Five Nursing Students Killed, Three Others Injured After 18-Wheeler Fails To Reportedly Slow Down

Courtesy: WJCL-TV

Courtesy: WJCL-TV

According to the Georgia State Patrol, five people were killed and three others injured last week after a semi caused a chain-reaction crash along I-16 near Savannah. Authorities stated that the deadly accident occurred after an 18-wheeler failed to slow down and smashed into stop-and-go traffic.

The five people killed were nursing students at Georgia Southern University—which is located about 30 miles from the crash site. Troopers said that the semi plowed into an SUV, then rolled over a small passenger car that burst into flames. The big truck came to a halt after slamming into the back of a tanker.

The crash happened reportedly around 6 a.m. when traffic was already heavy due to an unrelated accident about a mile ahead that forced drivers to already slow down, Sgt 1st Class Chris Nease stated.

In a report by the Atlanta Journal Constitution, the young women had big dreams of becoming nurses, and they were getting real-life experience at a Savannah hospital. During the morning of the accident, the group was on the road, heading for their final clinical of the school year at St. Joseph’s/Candler Hospital. Unfortunately, they never made it to their destination.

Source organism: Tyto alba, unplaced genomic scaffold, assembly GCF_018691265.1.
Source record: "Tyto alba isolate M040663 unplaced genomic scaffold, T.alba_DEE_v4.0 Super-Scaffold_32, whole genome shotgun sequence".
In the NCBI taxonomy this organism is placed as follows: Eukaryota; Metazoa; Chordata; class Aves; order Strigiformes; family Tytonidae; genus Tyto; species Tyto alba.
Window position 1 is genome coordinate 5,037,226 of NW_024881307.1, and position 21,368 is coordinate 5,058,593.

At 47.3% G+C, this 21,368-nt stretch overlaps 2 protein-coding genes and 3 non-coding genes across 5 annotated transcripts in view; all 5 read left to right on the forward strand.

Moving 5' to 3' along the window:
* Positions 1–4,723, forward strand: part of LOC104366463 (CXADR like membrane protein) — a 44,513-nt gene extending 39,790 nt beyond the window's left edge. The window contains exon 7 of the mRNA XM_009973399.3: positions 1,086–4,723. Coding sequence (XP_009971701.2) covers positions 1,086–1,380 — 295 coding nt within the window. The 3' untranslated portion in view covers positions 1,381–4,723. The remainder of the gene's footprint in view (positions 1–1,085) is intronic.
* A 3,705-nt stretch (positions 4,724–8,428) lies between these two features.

John Wayne Johnson has been identified as the truck driver involved in the 7-vehicle collision. Johnson is reportedly from Shreveport, Louisiana. WTOC and the Atlanta Journal Constitution have reported that federal investigators had flagged Total Transportation of Mississippi as a “carrier at risk,” and that the driver safety record for the company was worse than 90 percent.  KSLA-TV spoke briefly with the company’s CEO on the phone, John Stomps, who said “We are cooperating with the ongoing investigation. Our thoughts are with the victims, their families and the Georgia Southern community.”

On Friday, an attorney for the mother of one of the nursing students killed in the crash stated that he was evaluating and preserving crucial evidence as he and his legal team decide whether to file a wrongful death suit.

According to Attorney Joseph A. Fried, Total Transportation of Mississippi, has a “history of unsafe driving.” He has actually sued the trucking company in the past.

Here at EJ Leizerman & Associates we believe that if it proves true that the company has failed to make safety a priority time and time again, they should be held responsible for their negligent behavior. Failing to abide by FMCSA guidelines demonstrates that it was only a matter of time before a tragedy as the one discussed above occurred.

If you or someone you know have been injured by a commercial truck, call the truck accident attorneys at EJ Leizerman & Associates today to learn how we possibly can help with your case. Consultations are free. You can reach us at 1-800-628-4500.

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Ryder Logisitics Sued After 18-Wheeler Crash Claims 5 Lives, Injures 12 Others

Courtesy: KDFW-TV

Courtesy: KDFW-TV